My Rent Rates


Is your rent right?

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Bedroom Monthly Rent

How do You Determine a Fair Market Rent?

Setting the right price for your rental unit can be tricky.  You want to have a monthly rent that is fair and allows for you to make an income as well as maintain the property, but you do not want to overprice, or underprice the unit.

When finding the fair market value of your rental unit, the first step is to find out what similar rentals in the area are going for.  Have a comparison of at least three similar properties available.  They should be similar in size, location, and condition. You can obtain these yourself through our website, My Rent Rates, here.  Or you can go to internet sites such as Zillow, or through partnership with a local property manager who will have access to the latest rental information on the multiple listing service or in their properties.

Fair market rent can vary depending on location, type of property, condition of property, and number of rooms. For example, a three bedroom house in a rundown neighborhood is not a comparable rental property to a three bedroom house in a new neighborhood of contemporary, newly constructed homes. An apartment in a four story walkup is not comparable to an apartment in a high rise with elevators.

Location is a major factor in determining price. Is your property located in a highly regarded school district, or a desirable town?  You might be able to charge more, since the demand in those locations is usually higher. Similar units just a few miles apart can command very different rents if there is a difference in schools, school districts, or if they are in different towns.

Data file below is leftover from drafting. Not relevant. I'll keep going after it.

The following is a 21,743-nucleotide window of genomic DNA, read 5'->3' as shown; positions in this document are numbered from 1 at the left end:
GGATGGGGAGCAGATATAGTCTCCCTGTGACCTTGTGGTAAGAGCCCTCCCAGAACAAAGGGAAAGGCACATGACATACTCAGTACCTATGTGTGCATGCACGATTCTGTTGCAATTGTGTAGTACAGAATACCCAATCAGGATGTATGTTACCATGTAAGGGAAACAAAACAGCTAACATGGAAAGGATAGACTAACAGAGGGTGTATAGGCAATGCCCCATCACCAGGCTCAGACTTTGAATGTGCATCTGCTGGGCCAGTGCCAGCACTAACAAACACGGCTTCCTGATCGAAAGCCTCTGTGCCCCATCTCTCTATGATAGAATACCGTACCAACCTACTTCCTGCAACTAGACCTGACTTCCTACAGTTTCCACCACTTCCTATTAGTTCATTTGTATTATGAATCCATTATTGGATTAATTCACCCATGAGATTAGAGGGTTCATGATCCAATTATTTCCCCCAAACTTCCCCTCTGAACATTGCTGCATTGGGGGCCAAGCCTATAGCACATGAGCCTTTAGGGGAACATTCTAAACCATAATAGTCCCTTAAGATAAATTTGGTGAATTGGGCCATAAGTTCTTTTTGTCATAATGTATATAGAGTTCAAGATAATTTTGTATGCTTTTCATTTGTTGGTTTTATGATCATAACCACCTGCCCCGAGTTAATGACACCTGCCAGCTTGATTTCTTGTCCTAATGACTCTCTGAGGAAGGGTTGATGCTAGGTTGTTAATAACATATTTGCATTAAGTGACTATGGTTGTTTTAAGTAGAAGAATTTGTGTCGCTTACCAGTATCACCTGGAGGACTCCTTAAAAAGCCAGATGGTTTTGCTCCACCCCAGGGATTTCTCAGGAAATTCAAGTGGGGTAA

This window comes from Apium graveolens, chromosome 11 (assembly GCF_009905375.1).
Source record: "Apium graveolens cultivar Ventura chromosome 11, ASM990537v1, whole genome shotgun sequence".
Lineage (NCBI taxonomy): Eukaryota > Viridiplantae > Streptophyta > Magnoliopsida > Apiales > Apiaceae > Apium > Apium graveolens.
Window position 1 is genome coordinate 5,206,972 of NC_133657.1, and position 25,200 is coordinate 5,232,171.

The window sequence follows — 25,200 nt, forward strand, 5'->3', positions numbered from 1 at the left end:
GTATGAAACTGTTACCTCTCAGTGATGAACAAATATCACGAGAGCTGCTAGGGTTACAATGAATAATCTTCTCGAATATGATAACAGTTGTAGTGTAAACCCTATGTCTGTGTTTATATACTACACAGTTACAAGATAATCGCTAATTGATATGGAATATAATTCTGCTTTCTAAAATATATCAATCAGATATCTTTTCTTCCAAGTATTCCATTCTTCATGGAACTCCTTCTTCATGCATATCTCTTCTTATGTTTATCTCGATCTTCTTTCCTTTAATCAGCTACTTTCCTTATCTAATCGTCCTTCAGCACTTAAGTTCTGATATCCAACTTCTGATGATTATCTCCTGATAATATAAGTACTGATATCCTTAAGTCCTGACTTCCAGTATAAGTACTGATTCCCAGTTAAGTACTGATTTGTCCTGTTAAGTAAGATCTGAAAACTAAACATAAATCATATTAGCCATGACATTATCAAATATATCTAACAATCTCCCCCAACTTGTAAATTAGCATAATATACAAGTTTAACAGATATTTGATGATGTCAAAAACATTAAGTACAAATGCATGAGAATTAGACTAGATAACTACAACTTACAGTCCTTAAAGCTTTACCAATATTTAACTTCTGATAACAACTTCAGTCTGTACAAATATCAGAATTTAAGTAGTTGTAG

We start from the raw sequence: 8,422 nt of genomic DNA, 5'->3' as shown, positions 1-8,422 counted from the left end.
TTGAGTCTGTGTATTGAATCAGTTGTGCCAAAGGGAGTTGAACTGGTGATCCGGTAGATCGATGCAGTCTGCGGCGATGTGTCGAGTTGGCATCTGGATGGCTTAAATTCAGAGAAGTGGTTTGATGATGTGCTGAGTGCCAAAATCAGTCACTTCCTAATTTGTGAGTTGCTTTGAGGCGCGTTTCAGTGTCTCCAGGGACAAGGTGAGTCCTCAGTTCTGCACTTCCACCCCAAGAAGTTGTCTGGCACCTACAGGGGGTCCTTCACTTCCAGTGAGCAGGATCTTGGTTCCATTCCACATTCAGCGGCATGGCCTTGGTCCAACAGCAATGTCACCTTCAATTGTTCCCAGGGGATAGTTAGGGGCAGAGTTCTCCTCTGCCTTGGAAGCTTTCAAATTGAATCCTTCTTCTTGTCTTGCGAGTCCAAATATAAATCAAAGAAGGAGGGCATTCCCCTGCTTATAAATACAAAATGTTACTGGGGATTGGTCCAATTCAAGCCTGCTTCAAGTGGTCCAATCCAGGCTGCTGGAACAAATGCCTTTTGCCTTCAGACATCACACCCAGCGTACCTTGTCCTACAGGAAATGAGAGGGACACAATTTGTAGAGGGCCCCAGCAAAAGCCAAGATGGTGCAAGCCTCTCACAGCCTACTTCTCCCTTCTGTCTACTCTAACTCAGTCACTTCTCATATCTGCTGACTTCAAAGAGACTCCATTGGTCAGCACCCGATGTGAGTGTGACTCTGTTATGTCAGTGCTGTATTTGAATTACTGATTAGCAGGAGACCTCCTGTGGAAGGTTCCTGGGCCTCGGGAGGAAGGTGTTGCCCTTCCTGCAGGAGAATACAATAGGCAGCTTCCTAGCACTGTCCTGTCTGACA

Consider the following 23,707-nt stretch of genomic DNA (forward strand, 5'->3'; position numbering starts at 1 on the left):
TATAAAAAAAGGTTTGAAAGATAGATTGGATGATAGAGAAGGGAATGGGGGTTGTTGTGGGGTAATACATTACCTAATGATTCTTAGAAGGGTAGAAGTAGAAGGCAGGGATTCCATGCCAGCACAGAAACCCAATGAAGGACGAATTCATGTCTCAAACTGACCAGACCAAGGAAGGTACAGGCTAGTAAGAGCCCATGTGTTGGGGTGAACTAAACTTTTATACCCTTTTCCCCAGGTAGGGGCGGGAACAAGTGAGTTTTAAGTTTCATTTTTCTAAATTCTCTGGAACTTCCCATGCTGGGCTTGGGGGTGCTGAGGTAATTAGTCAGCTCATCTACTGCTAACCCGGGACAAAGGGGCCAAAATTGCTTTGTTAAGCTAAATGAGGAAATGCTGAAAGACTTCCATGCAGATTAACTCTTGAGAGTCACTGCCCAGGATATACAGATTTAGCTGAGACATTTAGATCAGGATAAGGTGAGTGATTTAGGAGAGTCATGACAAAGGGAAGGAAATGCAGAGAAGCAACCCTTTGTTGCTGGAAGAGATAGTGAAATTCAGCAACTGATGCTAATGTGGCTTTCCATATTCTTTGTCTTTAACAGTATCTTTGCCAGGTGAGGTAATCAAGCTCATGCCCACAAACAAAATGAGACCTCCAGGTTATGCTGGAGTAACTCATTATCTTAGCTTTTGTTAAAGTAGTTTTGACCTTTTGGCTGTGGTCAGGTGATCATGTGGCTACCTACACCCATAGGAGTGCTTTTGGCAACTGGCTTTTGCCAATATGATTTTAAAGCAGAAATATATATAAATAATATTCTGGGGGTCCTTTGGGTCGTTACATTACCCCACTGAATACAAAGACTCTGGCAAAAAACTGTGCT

What is the demand for rentals in your area? If you are in a high demand area, you can attract reliable tenants, and charge a higher rent.  If your area is not in demand due to jobs leaving the area, declining schools, aging population, then you are not able to justify a rent that is as high as one for a similar space in an area that is popular.

What amenities are you offering?  If the apartment has a great view, open layout, or features such as laundry on site, a pool or gym, or a common clubhouse area, those can justify a higher rent. Other desirable features include central heating and air, climate control, and the availability of storage or onsite garage parking.

The size of the unit matters a great deal as well.  The number of bedrooms and baths will determine what the rental should be, and if multiple occupants can share a larger monthly rent.

Pricing your rental can be tricky.  Be willing to make adjustments in price, and attempt some trial and error.  Once you have the fair market rent determined, it is much easier to keep the unit rented and in demand.


By Robyn Smith

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